Spring brings warmer weather and beautiful blooming flowers, but it also brings increased bee activity. Although bees are crucial for pollination and crop growth, bees in the spring near Phoenix area properties can be problematic. Established nests can contain thousands of bees, which may attack if they feel threatened. With some preparation, you can avoid unwanted bee infestations and keep your family safe.
How to Prep Your House for Bees in the Spring
Bees might be a vital part of our ecosystem, but you don’t necessarily want them taking up residence on your property. The following tips can help you prepare your home and protect it from bees this spring.
Limit Flowering Plants
Spring flowers can make your yard look incredible, and many homeowners love the sight of brightly colored flowerbeds. However, many of these same plants attract worker bees in search of food.
While you don’t necessarily have to avoid flowering plants altogether, limiting how many you keep can help minimize the number of visiting bees in spring. Integrating plants that act as natural deterrents, such as basil, thyme, and citronella, may help keep unwanted visitors away. You may also want to keep your garden beds at a distance from your home to reduce the risk that bees decide to set up a hive nearby.
Bee-Proof Your House
Along with a source of food, bees need water and shelter for survival. Swarms will look for dark places when searching for a place to set up a new hive. Along with trees (particularly those with holes in them), overturned pots, crates, and other abandoned items in your yard, bees can also make their way into the walls of your home, even in late spring.
Some ways to bee-proof your house include:
- Patching holes in your door and window screens to ensure they’re secure
- Checking for and repair gaps in your windows and doors
- Caulking cracks in your foundation and around exterior fixtures
- Placing screens in drains, attic vents, and dryer vents
Outdoors, clean up debris in your yard to limit potential hiding places for bee food stores. Inspect structures such as sheds for signs of damage and fix any issues you find right away. Limit sources of standing water, too, including pet water bowls and bird baths. Be sure to check your exterior faucets and hoses for leaks as well.
Don’t Beekeep Near Your Residence
Beekeeping might sound like a great way to provide bees with a place to live and enjoy the benefits of pollination, but it isn’t something you should do in your backyard. You may quickly end up with too many bees, which could pose safety risks for your family. Your neighbors also might not take kindly to the idea of you setting up beehives nearby.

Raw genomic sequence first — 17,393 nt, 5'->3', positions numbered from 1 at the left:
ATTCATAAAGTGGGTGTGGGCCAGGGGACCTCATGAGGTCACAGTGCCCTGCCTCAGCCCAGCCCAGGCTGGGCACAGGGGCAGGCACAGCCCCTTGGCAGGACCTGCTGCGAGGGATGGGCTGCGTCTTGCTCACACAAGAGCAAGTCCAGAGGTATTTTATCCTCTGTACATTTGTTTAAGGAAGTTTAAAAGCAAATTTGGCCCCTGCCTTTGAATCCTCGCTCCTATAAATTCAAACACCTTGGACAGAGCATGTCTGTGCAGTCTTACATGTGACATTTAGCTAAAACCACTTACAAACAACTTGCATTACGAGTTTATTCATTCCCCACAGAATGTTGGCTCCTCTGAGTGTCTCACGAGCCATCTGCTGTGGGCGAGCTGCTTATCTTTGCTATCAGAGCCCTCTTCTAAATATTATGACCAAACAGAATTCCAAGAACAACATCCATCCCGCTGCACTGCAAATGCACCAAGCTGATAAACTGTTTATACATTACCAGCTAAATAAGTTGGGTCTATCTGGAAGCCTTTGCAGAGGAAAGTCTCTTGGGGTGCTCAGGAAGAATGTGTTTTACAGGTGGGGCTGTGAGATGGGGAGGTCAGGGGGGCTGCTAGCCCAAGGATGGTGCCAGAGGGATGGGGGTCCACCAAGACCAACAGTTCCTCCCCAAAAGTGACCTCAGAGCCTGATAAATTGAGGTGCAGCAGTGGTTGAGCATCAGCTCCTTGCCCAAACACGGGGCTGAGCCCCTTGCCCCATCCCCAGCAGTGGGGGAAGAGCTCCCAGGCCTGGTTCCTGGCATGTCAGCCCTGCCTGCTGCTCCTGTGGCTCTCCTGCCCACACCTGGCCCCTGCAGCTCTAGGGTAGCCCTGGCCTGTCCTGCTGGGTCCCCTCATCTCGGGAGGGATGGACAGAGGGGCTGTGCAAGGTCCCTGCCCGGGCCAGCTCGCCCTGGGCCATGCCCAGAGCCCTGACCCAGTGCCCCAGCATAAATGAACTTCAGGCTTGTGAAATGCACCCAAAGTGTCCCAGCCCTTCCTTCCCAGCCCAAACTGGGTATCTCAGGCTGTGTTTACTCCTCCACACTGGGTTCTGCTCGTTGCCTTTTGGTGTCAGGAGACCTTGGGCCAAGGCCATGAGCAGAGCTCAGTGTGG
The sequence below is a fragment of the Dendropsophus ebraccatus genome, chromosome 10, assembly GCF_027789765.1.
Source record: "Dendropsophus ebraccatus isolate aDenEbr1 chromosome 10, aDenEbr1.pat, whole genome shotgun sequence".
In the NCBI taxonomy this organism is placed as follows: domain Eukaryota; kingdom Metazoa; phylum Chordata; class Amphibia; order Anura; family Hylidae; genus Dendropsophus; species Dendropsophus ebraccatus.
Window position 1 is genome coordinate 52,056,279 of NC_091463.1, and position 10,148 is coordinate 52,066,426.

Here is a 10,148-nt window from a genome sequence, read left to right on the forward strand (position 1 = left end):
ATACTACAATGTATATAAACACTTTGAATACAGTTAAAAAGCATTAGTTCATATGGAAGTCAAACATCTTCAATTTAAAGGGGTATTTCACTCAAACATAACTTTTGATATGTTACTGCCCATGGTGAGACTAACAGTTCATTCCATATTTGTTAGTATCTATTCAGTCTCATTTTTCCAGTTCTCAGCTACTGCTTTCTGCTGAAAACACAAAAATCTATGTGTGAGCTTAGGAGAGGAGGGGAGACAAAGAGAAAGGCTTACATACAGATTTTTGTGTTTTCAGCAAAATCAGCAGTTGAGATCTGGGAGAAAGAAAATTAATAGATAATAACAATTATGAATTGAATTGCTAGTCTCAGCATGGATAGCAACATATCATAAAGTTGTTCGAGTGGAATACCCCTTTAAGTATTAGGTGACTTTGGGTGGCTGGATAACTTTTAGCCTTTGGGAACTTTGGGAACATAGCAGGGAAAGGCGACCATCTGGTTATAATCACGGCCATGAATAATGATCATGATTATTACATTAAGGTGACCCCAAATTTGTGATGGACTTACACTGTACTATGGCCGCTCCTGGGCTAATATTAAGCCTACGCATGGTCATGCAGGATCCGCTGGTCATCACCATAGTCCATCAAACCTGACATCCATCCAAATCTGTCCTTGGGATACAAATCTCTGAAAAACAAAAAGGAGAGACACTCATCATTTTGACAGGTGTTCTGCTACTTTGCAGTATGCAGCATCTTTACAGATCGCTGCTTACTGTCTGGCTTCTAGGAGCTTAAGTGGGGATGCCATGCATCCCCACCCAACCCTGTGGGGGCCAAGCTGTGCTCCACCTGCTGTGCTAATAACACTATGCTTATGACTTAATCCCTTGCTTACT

Keeping bees requires plenty of open space away from homes and other structures. You need to have the right equipment and ensure you take proper safety measures to protect yourself and your bees.
Frequently Asked Questions
Here are some answers to some of the most frequently asked questions about bee activity after late winter.
Why Do Bees Go Wild in the Spring?
Spring is swarm season for bees. It’s the time of year when growing colonies divide and expand. Small groups of workers take off with a queen in search of new homes. As such, there’s a drastic increase in bee activity. Once they find suitable locations for new hives, the activity settles down.
When Do Bees Come Out in the Spring?
Bees don’t hibernate during the winter, but they are less active. However, the arrival of spring brings warmer temperatures and causes numerous flowering plants to begin blooming. When this happens, bees start coming out to swarm, reproduce, and gather food for their growing colonies. In the Western states, bees are most active from May to June.
What Kinds of Bees Come Out in the Spring?
Phoenix and the surrounding areas are home to all kinds of bees that become more active during spring feeding. Some of the most common are honey bees (both European and Africanized), bumble bees, and carpenter or black bumble bees. Wasps, yellow jackets, and hornets also come out in spring.
Will Bees Hurt Me?
In general, bees will leave you alone if you leave them alone. However, they will attack if provoked or they feel their hive is in danger. Stings can be quite painful and may cause allergic reactions in some people.
One thing homeowners should keep in mind is that Africanized honey bees, which make up a large portion of the bee population in Arizona, are much more aggressive than their European cousins. They’ll send more bees to attack and chase perceived threats longer distances, which can result in more stings.
Leave Bee Removal to the Professionals
If you notice bees around — or in — your Phoneix area home this spring, don’t try to tackle them yourself. Instead, leave it to the pros at Budget Brothers. Our team has the training and experience to identify and remove bee infestations from your property. Contact us to learn more about our bee removal services today!